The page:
Simple ways to make your website more accessible
Many people think of accessibility in terms of physical space, like handrails and wheelchair ramps. But accessibility is relevant to online spaces as well. And online accessibility benefits everyone—it doesn’t just help someone who might be disabled, it helps all kinds of people access the news in many ways. It can help the business itself. For example, adding semantic markup around content, which aids those using screen readers, also helps the algorithms that process and rank content for search engines.
In “Accessibility Thinking for Publishers,” Kevin Fodness and Christina Deemer offer concrete ways of improving accessibility with minimal use of code. Their suggestions include:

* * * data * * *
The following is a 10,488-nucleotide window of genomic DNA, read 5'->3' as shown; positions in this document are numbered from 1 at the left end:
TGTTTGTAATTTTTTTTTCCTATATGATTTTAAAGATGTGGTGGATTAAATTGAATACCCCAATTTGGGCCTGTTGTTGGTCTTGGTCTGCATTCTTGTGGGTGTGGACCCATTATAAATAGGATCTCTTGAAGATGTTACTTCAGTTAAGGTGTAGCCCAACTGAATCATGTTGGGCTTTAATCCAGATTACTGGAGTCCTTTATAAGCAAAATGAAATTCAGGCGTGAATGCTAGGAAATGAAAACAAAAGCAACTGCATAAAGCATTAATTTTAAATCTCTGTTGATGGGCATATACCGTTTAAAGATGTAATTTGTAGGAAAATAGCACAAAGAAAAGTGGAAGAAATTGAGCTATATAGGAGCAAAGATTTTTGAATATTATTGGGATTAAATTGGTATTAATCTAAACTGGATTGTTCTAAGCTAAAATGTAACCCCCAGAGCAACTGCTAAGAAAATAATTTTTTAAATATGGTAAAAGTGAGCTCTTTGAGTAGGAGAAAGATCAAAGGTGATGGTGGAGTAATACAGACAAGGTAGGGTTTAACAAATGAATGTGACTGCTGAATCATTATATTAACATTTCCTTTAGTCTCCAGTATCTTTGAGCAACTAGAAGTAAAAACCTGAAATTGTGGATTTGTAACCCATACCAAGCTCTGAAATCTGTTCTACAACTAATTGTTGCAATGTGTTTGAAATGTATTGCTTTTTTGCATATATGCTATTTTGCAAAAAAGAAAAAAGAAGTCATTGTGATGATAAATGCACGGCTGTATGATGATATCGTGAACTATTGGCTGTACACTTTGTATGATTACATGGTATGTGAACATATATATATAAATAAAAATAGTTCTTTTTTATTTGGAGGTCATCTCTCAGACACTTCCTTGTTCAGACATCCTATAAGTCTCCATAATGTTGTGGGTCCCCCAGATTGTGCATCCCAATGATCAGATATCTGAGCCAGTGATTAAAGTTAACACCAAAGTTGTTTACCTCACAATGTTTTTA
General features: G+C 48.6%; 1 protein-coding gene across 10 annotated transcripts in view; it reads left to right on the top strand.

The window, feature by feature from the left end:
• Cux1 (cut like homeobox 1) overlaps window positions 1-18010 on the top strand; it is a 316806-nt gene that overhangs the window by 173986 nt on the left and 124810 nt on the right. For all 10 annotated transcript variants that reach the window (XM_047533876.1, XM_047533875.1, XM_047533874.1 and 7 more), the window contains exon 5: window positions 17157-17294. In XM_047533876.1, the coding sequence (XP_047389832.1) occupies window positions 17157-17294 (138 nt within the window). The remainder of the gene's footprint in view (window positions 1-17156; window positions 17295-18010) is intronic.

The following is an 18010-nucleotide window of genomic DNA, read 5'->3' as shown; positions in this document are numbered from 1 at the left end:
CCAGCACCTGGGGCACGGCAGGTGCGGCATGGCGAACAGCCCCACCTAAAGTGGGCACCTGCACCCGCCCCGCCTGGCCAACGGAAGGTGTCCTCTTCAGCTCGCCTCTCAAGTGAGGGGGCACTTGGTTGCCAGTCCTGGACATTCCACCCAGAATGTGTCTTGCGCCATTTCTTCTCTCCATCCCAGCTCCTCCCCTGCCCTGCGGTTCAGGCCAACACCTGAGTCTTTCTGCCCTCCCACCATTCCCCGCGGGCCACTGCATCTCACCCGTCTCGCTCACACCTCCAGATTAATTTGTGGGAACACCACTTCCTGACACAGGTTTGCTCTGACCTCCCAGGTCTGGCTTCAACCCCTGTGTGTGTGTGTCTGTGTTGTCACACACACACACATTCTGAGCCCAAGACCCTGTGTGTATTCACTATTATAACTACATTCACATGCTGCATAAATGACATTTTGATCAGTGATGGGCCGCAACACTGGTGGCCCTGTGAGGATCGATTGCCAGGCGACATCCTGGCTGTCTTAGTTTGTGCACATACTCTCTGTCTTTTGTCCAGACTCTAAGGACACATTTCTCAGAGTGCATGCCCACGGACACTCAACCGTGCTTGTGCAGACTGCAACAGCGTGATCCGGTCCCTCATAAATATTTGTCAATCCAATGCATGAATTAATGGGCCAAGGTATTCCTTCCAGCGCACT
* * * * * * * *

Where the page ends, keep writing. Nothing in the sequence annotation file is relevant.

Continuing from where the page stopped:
- Practice inclusivity from the kick-off — for instance, think about colors (high contrast is best) from the beginning
- Do user testing with a diverse audience
- Run a site audit using axe or Google Lighthouse to test for the biggest issues
- Validate your site’s HTML
- Remember to write alt text for contextual images
- Use hierarchical headings
- When linking, describe the content instead of writing “click here”
Dig deeper: Accessibility Thinking for Publishers (2019) — 45-minute webinar
Featured experts: Kevin Fodness, Christina Deemer
Try this, too:
- Shilpa Kumar, software engineer at The New York Times, goes into more technical detail—tab order, ARIA landmarks and more—about how the team makes its site more accessible.
- Regina Mack at the Texas Tribune has a helpful Twitter thread on alt text for social content.
We’re always on the lookout for helpful resources and tips. If you have other examples to share, please reply directly to this email.